Friday 9 August 2013

How to Observe the Perseid Meteor Shower

Some of you may have noticed the increasing coverage of the upcoming Perseid meteor shower on the night of 11/12th August - Sunday into Monday. I'm going to give you a few tips on how best to get outside and see a few meteors.

The good news is twofold. 1) Meteor activity is already increasing; if you were to head outside tonight under clear skies and watch for a few minutes, you would be unlucky not to see one. 2) The best time to see them is after the pub closes. Probably in every sense.

The Perseid meteors are grains of dust, smaller than a grain of sand, that were once a part of Comet Swift-Tuttle, a comet with a nucleus 27km acrosss the orbits the Earth every 133 years leaving behind a trail of iccey and dusty particles. Every August 12th, our home planet intersects the centre of the orbit of these particles, each one the age of the solar system, and they slam into our atmosphere at high speed, leaving a fast moving, bright trail as friction causes them to burn up.

Meteor showers appear to emanate from a single spot in the sky called a radiant - the Perseids radiant is in the constellation of Perseus, the ancient Medusa slaying warrior. This diagram from Sky and Telescope magazine explains it.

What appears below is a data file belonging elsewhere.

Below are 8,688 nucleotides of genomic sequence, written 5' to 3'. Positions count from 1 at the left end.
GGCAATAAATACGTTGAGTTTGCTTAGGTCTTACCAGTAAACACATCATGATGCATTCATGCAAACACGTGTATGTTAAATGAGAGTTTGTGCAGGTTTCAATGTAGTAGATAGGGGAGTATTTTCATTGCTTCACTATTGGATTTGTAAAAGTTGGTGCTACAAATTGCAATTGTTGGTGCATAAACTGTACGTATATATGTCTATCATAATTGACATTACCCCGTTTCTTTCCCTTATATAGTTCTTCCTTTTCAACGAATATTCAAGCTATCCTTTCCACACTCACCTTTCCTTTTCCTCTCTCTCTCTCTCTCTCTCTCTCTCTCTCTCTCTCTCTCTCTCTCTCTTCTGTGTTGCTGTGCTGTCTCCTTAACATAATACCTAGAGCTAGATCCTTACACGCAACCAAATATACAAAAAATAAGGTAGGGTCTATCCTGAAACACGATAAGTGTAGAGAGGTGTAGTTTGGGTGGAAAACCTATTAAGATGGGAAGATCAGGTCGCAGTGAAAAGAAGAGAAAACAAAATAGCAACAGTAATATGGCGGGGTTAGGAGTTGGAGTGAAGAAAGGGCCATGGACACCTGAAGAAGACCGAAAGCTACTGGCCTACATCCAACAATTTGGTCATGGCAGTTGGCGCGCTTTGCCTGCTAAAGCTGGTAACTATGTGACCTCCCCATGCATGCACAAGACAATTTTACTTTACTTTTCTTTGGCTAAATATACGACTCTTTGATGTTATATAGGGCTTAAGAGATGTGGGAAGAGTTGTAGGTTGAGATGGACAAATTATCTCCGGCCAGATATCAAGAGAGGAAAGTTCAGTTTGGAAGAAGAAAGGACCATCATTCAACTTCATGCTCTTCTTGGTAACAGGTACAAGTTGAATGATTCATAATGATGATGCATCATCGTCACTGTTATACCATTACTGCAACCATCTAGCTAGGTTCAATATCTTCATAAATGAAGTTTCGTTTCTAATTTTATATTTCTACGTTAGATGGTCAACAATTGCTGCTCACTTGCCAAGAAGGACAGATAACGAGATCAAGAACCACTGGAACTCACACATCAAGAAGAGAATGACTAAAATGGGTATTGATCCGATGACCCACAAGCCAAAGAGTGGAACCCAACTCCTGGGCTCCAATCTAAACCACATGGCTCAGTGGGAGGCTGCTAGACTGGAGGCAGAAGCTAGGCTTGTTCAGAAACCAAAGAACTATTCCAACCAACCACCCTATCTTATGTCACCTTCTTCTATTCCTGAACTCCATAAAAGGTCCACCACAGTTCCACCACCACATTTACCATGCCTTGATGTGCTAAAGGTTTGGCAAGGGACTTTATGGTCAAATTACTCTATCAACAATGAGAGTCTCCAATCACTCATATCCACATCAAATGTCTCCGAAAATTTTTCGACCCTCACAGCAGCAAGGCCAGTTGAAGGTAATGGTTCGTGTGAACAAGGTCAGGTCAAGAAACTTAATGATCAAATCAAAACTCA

As the radiant rises higher in the sky, the chance of seeing meteors increases, so the best time for observing Perseids will be after midnight as the 11th of August turns into the 12th, Sunday to Monday. My plan will be get a reclining garden chair out and face it roughly East, or North East, and lie back looking in the rough direction of the prominent W shaped constellation of Cassiopeia and above. I shall have a drink of some variety, a warm jacket on, and be listening to some spacey stories on my mobile phone.

The meteors will be fast moving, mainly white "shooting stars", similar brightness to the brighter stars, brighter ones possibly leaving a smoky trail. Look out for any leaving a different coloured trail, possibly yellow or blue-ish, and for really bright fireballs that will perhaps glow pink or green and leave a trail of sparks.

Don't be confused with the International Space Station, that will be brighter than most of the meteors, and be much slower moving from West to East if one of its passes occurs while you are observing.

The shower will continue until dawn, with the numbers of meteors rising as the radiant does. Under clear skies, perhaps up to 50-60 an hour may be visible, but from a town sight, 25-30 might be a good return.

This is a fascinating even that anyone can take part in, for free. Give your kids a treat and let the stay up and watch if skies are clear. And remember, Perseids will be visible for a few days either side of the early morning of the 12th.

Don't miss them!

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